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Township Histories
History of Macedonia Township
 Townships  Formed
  Belknap 1872
Boomer 1860
Carson 1882
Center 1860
Crescent 1857
Garner 1877
Grove 1858
Hardin 1870
Hazel Dell 1872
James 1860
Kane 1853
Keg Creek 1874
Knox 1857
Layton 1873
Lewis 1878
Lincoln 1875
Macedonia 1855
Minden 1877
Neola 1872
Norwalk 1872
Pleasant 1873
Rockford 1855
Silver Creek 1860
Valley 1879
Washington 1873
Waveland 1873
Wright 1872
York 1861

It will be remembered that on the 12th day of February 1853, steps were taken to divide Pottawattamie County into three townships. This was done at a special session of the county court, which was constituted of the county judge, T. Burdick, who held the office at that date and made necessary order, and S. T. CORG was the clerk of the court and made up the record of the transaction. The record so made states in substance that the former division of the county into election precincts be discontinued, and the county of Pottawattamie divided into three townships, viz., Macedonia, bounded on the north by the north line of the county, east by the east county line, south by the south county line, and west by the meridian or range line running north and south across the county between range 40 and 41. It will be seen that this created Macedonia Township with the same territory that now constitutes the twelve easterly townships or fully tw! o-fifths of the county, and the history of the present Macedonia properly begins at that date, although some incidents date previous to this.

The first settler was Thomas Jefferson RING. He was born in Massachusetts May 24, 1804. Came west and reached Louisiana, Missouri, in 1848, and came overland from there and arrived at old Macedonia May 1, 1848 in time to raise a crop of corn that year. In 1850, when the emigration to Salt Lake was at its height, the Botna was out of its banks for three months and caused great delay and suffering to those who were on their way west. Mr. RING had secured a lot of flour from Council Bluffs before the river rose and this he divided with those on the east side, and when this supply failed, they were compelled to resort to pounded corn.

The next settler after Mr. RING was one by the name of Jacob MYERS from Ohio, who built a saw mill and then a grist mill in connection with one HAWS at the old town of Macedonia. This mill was built in 1848 but was washed out in the great flood that followed its construction, and after this Mr. MYERS went to Michigan and was lost sight of. Previous to this, however, J. B. STUTSMAN, one of the first merchants of Council Bluffs, had bought a half interest in the mill, and Wm. MARTIN the other half, and in 1851 they erected a saw mill and in 1853 a grist mill, which was managed by Z. LOSH, an experienced miller, for a year and by others until another flood in 1861 which took the second mill out and the site was abandoned. But for a long time before and after the place was called Macedonia, it was called Stutsman's Mill. And it might be pleasant to the Macedonians to know that this same old time, generous, enterprising gentleman is at this time living at ! Harlan and that he carries his ninety years as lightly as most men of seventy. He also opened the first store. Another old timer that arrived about this time was a Mr. TUTTLE who afterward went on to Utah.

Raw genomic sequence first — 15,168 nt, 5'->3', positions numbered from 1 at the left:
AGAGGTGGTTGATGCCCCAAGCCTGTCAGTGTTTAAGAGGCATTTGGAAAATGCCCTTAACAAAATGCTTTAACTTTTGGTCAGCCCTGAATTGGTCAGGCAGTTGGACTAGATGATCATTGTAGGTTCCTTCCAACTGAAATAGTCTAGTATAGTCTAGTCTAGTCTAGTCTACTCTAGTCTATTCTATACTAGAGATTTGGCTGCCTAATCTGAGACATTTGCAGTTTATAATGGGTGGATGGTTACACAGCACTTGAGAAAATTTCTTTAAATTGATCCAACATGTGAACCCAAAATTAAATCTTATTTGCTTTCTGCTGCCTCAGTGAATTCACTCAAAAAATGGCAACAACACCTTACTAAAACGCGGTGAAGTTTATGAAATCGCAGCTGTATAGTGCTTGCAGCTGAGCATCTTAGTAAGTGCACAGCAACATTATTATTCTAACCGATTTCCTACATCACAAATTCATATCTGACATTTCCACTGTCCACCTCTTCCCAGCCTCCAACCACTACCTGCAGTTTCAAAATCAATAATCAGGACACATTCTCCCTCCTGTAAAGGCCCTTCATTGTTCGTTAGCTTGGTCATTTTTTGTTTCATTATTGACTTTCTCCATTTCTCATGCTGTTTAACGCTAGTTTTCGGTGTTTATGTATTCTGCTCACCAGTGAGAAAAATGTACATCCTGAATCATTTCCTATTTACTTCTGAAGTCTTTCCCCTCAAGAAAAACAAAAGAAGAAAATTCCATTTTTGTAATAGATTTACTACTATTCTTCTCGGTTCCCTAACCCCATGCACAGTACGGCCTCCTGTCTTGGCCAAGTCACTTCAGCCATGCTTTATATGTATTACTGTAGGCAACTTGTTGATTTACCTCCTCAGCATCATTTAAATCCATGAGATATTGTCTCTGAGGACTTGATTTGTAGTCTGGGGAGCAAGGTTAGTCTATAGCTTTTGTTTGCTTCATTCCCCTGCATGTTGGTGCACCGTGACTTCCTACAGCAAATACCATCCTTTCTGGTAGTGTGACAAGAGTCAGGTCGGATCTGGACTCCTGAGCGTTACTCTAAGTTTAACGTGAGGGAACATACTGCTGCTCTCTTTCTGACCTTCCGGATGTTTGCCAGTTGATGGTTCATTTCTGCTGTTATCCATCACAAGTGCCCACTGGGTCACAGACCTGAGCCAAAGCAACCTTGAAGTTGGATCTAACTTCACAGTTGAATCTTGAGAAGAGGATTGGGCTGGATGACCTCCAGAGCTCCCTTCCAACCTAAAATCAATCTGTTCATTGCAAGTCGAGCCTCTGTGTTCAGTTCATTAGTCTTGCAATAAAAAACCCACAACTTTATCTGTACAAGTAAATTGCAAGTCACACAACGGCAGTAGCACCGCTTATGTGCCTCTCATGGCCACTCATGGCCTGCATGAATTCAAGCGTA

In 1852, a Mr. HANSHALDER bought the stock of STUTSMAN and conducted the business in the same building. The first school in the township was taught by Joseph LYMAN, when but a boy of sixteen or seventeen, of which we shall hear more, as he was one of the boys you can't lose. This school was taught in a rented building, there being no way to have one built by the public. A blacksmith named Henry ADAMS started a shop in 1862 and conducted it for two years and sold out to John McDERMOTT.

The first postmaster was Calvin A. BEEBE, who lived on the TOMPKINS farm, and it was kept here; and here the first election after the organization of the township was ordered to be held. FINK and WALKER had the contract to carry the mail between Des Moines and Council Bluffs, and there was a weekly service each way. As soon as events justified it, the Western Stage Co. put daily coaches on the route by way of Big Grove and continued until the Rock Island Railroad was built in 1869.

The first schoolhouse built at public expense was erected a little east of the old town, A. M. DENTON being the contractor. The finishing lumber was brought from Boonville by wagon. J. Z. LOSH came in as before stated and conducted Stutsman's mill a year, but in 1856 he discovered a good mill site a few miles above, and there he erected what was known for many years as Losh's mill. With the advent of the C.B.&Q. branch railroad, the new town of Carson sprang into existence, which will be noted under another head. That company commenced building a branch from Hastings on their main line, and they had it completed and trains running to a point three quarters of a mile east of the old town at the river on the Fourth of July 1880. Here a new town was laid out and also called Macedonia. This company consisted of Hon. B. F. CLAYTON, and R. H. WOODMANCY of macedonia, T. J. EVANS of Council Bluffs, and T. J. PATTEE, general manager of the C.B.! &Q. Railroad.

The first store erected in the new town was by R. H. WOODMANCY, the first carpenter shop by J. T. BIRD, and the blacksmith shop by Henry KEELER and Co., and a new schoolhouse was built the following season. The Cumberland Presbyterian Church organized a society as early as 1871, under the auspices of the Rev. J. W. CARTER. From the date of its organization until 1880, services were held in the schoolhouse in old Macedonia, but in the fall of the latter year, they erected a neat edifice in the new town at a cost of $2,000 without incurring any debt.